How Well Do You Convert Beta-Carotene to Vitamin A?

Everyone knows that carrots and sweet potatoes are great sources of vitamin A, right?

Well…  it turns out it isn’t that straightforward for everyone. The conversion of beta-carotene, found in orange fruits and vegetables, results in a form of vitamin A (retinol) that our bodies can use.

Genetics plays a huge role in how well you convert beta-carotene into vitamin A. This article covers the research on the conversion of beta-carotene to vitamin A and how genetic variants decrease the conversion process for some people.

Vitamin A and Beta Carotene:

Vitamin A is a general term that covers several different forms of the vitamin.

  • Animal food sources mainly provide retinyl palmitate, which breaks down in the intestines to retinol. It is stored, in this form, by the body and then converted to an active form for use.
  • Carotenes are the plant forms of a precursor to vitamin A. The most common form, beta-carotene, shows up in abundance in carrots and other orange-colored foods. An enzyme in the intestine breaks down beta-carotene also forming retinol.[source]

Interestingly, most carnivores (entirely meat-eating animals) are poor converters of beta-carotene, and cats cannot create any vitamin A from beta-carotene.

How does the body use vitamin A?

About 80-90% of the retinoids in the body are stored in the liver and used to maintain a steady level in the blood.[ref]

Your body then used the retinoids in a variety of ways. Retinol is important for:

  • stem cells
  • photoreceptors in the eye
  • epithelial cells
  • embryonic cells
  • various immune cells
  • red blood cells
  • circadian rhythm

A deficiency in vitamin A can cause poor night vision, worsen infectious diseases, and, when severe, cause blindness.  In the immune system, retinol is involved with both the innate and adaptive immune responses.[ref]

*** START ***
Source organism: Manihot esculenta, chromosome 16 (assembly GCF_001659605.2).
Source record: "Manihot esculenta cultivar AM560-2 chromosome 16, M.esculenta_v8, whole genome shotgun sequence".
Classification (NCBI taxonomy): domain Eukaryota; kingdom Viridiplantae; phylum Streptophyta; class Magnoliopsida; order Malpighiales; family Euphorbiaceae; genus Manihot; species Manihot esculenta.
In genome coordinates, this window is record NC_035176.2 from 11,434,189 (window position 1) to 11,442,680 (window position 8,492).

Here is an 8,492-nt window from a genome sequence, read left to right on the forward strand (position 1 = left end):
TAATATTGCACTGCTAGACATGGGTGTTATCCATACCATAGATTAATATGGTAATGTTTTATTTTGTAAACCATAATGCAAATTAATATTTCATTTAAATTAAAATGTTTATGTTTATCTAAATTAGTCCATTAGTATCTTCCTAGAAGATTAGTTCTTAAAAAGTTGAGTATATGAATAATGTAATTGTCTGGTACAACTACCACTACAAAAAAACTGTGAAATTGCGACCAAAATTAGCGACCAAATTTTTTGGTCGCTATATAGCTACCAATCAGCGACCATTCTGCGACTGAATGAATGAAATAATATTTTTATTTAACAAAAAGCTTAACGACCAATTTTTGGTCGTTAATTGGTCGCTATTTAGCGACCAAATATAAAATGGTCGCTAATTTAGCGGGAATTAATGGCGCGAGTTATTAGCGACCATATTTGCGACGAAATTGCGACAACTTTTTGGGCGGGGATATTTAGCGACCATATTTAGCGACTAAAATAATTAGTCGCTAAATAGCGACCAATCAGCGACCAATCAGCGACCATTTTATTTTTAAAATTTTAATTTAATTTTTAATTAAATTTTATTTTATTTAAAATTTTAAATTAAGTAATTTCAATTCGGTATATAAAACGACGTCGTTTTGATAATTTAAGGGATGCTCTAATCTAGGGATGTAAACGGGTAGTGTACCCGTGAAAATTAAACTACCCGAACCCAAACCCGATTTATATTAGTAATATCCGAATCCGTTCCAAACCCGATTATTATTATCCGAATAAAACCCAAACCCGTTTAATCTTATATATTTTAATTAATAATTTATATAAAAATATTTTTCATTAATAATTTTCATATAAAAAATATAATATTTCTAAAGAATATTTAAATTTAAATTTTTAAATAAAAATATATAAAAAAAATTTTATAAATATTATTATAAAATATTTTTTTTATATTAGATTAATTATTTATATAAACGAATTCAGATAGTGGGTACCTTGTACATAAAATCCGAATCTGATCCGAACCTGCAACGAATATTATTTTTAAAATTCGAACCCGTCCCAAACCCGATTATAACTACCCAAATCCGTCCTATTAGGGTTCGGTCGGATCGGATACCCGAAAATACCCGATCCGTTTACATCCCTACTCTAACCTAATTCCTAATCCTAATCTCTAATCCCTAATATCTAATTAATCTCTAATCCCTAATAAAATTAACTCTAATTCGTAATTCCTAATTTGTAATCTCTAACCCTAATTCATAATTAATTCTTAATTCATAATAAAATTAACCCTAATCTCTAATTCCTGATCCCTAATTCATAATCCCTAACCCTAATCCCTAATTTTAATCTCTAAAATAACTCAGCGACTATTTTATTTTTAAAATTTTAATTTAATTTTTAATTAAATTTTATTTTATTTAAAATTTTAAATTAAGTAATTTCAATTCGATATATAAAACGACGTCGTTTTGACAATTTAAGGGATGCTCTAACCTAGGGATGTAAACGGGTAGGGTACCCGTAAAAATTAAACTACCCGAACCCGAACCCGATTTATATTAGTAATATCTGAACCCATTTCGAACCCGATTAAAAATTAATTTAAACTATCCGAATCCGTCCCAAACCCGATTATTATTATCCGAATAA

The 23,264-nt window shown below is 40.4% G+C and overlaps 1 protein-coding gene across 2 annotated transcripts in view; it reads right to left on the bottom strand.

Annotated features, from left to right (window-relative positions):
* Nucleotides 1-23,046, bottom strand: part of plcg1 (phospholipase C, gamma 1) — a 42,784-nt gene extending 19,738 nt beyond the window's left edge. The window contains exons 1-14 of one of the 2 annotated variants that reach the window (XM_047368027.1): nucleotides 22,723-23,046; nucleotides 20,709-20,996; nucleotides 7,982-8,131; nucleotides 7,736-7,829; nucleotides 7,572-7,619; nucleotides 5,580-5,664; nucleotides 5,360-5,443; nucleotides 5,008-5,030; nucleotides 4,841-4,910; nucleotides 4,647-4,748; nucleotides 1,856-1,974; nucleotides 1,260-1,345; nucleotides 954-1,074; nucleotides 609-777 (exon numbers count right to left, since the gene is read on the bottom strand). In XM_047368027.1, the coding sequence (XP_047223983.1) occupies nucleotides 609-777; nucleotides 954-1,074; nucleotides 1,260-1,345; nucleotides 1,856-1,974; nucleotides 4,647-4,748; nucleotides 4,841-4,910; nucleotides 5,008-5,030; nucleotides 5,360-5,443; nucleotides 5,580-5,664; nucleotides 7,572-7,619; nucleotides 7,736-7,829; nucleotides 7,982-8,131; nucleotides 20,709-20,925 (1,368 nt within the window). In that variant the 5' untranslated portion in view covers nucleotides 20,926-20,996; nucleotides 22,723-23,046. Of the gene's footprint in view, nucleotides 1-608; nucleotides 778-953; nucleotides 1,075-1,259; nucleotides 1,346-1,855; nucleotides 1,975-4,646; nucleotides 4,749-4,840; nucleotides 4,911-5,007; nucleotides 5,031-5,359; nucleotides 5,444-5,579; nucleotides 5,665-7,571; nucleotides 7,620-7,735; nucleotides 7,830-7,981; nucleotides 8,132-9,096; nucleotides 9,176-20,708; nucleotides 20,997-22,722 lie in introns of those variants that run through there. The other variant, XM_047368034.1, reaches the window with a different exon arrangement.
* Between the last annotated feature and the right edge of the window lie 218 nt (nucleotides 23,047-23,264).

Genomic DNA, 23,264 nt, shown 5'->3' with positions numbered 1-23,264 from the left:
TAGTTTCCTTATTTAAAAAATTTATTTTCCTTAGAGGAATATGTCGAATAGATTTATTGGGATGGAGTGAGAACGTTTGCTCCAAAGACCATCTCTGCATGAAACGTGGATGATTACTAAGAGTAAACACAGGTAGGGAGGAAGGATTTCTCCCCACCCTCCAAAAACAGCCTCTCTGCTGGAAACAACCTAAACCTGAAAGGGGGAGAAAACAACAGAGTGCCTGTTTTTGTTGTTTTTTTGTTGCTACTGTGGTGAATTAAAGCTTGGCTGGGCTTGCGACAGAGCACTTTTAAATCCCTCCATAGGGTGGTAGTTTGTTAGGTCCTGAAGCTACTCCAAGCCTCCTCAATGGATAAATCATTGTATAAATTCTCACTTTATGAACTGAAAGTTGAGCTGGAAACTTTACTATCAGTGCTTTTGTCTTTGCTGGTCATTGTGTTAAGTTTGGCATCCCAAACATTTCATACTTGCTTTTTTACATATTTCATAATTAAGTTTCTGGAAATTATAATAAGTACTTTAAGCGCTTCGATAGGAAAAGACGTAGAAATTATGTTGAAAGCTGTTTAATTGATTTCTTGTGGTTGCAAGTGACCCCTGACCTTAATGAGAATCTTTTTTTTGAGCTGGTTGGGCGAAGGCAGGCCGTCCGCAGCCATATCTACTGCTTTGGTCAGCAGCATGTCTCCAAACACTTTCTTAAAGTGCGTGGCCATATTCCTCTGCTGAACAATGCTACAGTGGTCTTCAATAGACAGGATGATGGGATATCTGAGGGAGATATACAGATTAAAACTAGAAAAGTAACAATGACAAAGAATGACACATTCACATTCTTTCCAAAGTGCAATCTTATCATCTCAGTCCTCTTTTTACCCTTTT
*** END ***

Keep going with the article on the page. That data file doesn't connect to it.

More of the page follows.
Low levels of vitamin A may cause skin problems such as some types of acne and keratosis pilaris (bumps on the back of the arms).[ref]

Absorption of beta-carotene:

Carotenoids, including beta-carotene, are produced by a number of different plants and some microorganisms (bacteria and algae). While there are over 600 different carotenoids produced in nature, only about 20 have been identified in humans via their dietary intake. The main sources of carotenoids in the diet are colorful fruits and vegetables, such as carrots and spinach. [ref]

Beta-carotene (and all the carotenoids) are fat-soluble micronutrients. They are digested in the upper part of the digestive tract and dissolve in any available fat from the meal. This forms a micelle (a droplet of fats surrounding a molecule), which can easily be absorbed in the intestines.

Processing – or how the food is prepared – also impacts the absorption of beta-carotene. A study that investigated the bioavailability of beta-carotene and other carotenoids found that raw carrots had about a 2% bioavailability for beta-carotene while carrot juice was much higher at 14%.[ref]

Within the intestines, the beta-carotene has to be taken into the intestinal cells, called enterocytes. Recent research shows that there are a couple of transporters that facilitate this process.[ref]

Conversion of beta-carotene to vitamin A:

Once the beta-carotene has been digested, mixed with fats, and absorbed, it has to be converted into retinol. This conversion uses the enzyme β-carotene 15,15′-monooxygenase (BCMO1 or BCO1 gene), which converts beta-carotene into retinal. The retinal is then converted into retinol.[ref]

Genetic variants in the BCO1 gene cause varying amounts of the enzyme to be produced and cause a large difference in the amount of vitamin A produced from dietary beta-carotene.

There is also a feedback loop in the body where higher levels of retinoic acid will decrease the production of the BCO1 enzyme, thus decreasing the amount of beta-carotene converted to retinal.[ref]

The BCO1 enzyme is active in the intestines, liver, and mucosal epithelium (e.g. lining of the lungs). As a result, the conversion of beta-carotene to vitamin A occurs in all of those locations.[ref]

Turning orange from carrot juice:

Interestingly, up to 40% of carotenoids are not metabolized and used by the body.[ref] This can have some interesting consequences when you consume a lot of foods high in beta-carotene.

For example, excessive consumption of carrot juice causes your skin to take on an orange-ish hue called carotenemia.[ref] A carotenoid reflection spectroscopy device (called the Veggie Meter) actually tests the changes in skin hue from carotenoid consumption.[ref]

The second example of carotenoids not being metabolized is in the red coloration in some salmon species. They do not convert the carotenoids into vitamin A very well and thus accumulate these colorful nutrients in their flesh, depending on the carotenoid content of their diet.[ref]